Miami Scouting Report: Hurricanes have NBA size, skill

Buzz Williams has been quite complimentary of the Miami Hurricanes. And he's right. (USA Today)

Buzz Williams has been quite complimentary of the Miami Hurricanes. And he’s right. (USA Today)

For all the gratuitous hyperbole Buzz Williams tends to give to opposing teams, coaches and players, he wasn’t joking around or exaggerating when he said the Miami Hurricanes have a roster that looks more like an NBA team than a collegiate one.

The outright ACC champions–both in the regular season and the conference tournament–were one of the more impressive teams this season, and they had a legitimate case to be the fourth No. 1 seed instead of the Gonzaga Bulldogs, which lost to Wichita State in the third round.

Jim Larranaga’s group has wins over Michigan State, Duke, North Carolina State and three wins over the North Carolina Tar Heels. On the flip side they also have losses against Wake Forest, Georgia Tech and the now-famous Florida Gulf Coast Eagles in November.

ACC Player of the Year Shane Larkin leads the way for the 27-6 Hurricanes. He led the team in scoring, assists, steals, 3-point percentage and 3-point makes. We profiled yesterday how he uses pick-and-rolls to dominate on the offensive end, and his pesky defense makes him a fantastic all-around performer.

Larkin wasn’t the only impressive performer in the backcourt, as Durand Scott’s 13.2 points per game ranked second on the team. He has been great in transition and excels when the tempo picks up, but he’s also very patient getting to the basket. He has great athleticism and, at 6-foot-5, solid size on defense.

Both Larkin and Scott will top the scouting report, but forward Kenny Kadji has the tools of a perfect switchable that will be tough to counter. At 13 points and 6.9 rebounds per game, he’s also made 46 3-pointers at a 35.4 percent clip and gets to the basket as the Hurricanes’ leading free-throw shooter. He’s an aggressive defender and, um, is quite athletic.

Without sixth man Reggie Johnson–the 300-pound center did not travel with the team to Washington, D.C.–center Julius Gamble will see an increased role. His minutes (and production) went up during the nine-game stretch Johnson missed earlier this year, and he’s a potential X-factor tonight.

Milwaukee native Trey McKinney Jones worked out with a handful of Marquette’s players this offseason, and the versatile wing does a bit of everything for the Hurricanes, much like Trent Lockett.

Backing up McKinney Jones is Rion Brown, who exploded for 21 points in Miami’s third-round win over Illinois on Sunday. He’s streaky from beyond the arc, takes care of the ball but leaves some to be desired defensively.

What the Hurricanes do well

— In case you haven’t checked this website all week, the Hurricanes run pick-and-roll action as often and as successful as any team in the country. Larkin and, to a degree, Scott are stellar initiating Larranaga’s offense, and the Hurricanes will give Marquette a heavy dose of this all night.

— Larkin is effective not only in his shooting and passing, but he also leads the Hurricanes to one of the best turnover percentage rates in the country–18th best (16.8) to be exact. Marquette was able to turn over Butler in Saturday’s win, and the Hurricanes’ turnover numbers will go a long way toward deciding tonight’s outcome.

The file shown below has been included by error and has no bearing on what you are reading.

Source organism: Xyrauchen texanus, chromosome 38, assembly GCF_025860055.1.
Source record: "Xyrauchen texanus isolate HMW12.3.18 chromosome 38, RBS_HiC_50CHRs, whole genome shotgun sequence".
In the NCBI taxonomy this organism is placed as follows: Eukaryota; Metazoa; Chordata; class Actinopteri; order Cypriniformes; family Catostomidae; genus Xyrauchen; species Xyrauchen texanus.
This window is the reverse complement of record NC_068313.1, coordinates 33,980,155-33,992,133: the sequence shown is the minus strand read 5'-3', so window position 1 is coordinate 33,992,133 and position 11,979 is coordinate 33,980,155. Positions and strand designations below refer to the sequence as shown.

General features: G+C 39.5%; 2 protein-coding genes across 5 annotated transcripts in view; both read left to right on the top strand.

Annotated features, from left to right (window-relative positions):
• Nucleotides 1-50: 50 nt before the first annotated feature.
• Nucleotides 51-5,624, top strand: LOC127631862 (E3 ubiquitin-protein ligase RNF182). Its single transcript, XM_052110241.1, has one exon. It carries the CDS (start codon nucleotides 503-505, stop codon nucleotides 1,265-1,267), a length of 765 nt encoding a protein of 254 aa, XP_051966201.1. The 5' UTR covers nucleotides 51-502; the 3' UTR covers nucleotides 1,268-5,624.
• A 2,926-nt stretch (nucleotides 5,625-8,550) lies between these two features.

— The Hurricanes tout the 18th best defensive efficiency in the country, led by the ACC defensive player of the year, Scott. Not having Johnson on the interior will change the defense, but overall the Hurricanes have been aggressive and hold opponents to 45.4 percent shooting effectively, 49th best in the country.

Where the Hurricanes can be beat

— The Hurricanes have a solid defense, but they rarely turn over teams. Larkin and Scott are pesky defenders but they are better in containing teams and forcing bad shots than they are taking away possessions. Still, be on the lookout for Larkin and Scott looking to swipe Cadougan and Blue at a moment’s notice.

— Davidson and Butler were two of the best free throw shooting teams in the country, but the Hurricanes shoot just 68.3 percent as a team. Larkin (77.6 percent) and Scott (75.2) are solid, but Kadji shoots just 66.1 percent from the stripe on 124 attempts. Not having Johnson (67.8 percent) should help causes, but not entirely.

— All teams have bad losses on their resumes, but Miami’s loss at Wake Forest on Feb. 23 was unacceptable. The Demon Deacons won just five games in conference. Miami also fell at home to Georgia Tech, a six-game winner in conference, showing they are prone to a letdown.

Three keys to the game

1. Limit Larkin going to the basket

We previously noted how Larkin is one of the best jump shooters in the country, and Marquette’s best bet on pick-and-roll action is to deny him those outside shots and force him inside. Chris Otule has turned the corner as an interior defender, and Jamil Wilson’s help defense should limit Larkin, should he get to the paint. It’s a pick your poison scenario, but Marquette should pick this way.

2. Find ways to let Vander Blue work

The ACC defensive player of the year Scott will be matched up on Blue tonight. As we saw against Butler, Blue’s scoring is going to be the determining factor in a Marquette win. Simply put, if Scott locks down Blue, Marquette loses. Buzz Williams must find creative ways to get Blue open. The Madison native can score in a variety of ways, and now’s the time to unleash the full arsenal.

3. Take advantage of a Reggie Johnson-less frontcourt

The matchup everyone wanted to see involved the 300-pound Reggie Johnson against the 290-pound Gardner, but now that Miami’s literal big is out, Marquette’s own must take advantage of it. Gamble is susceptible to foul trouble, and few players are better at getting defenders into it than Gardner. Even Chris Otule is getting better on the offensive end.

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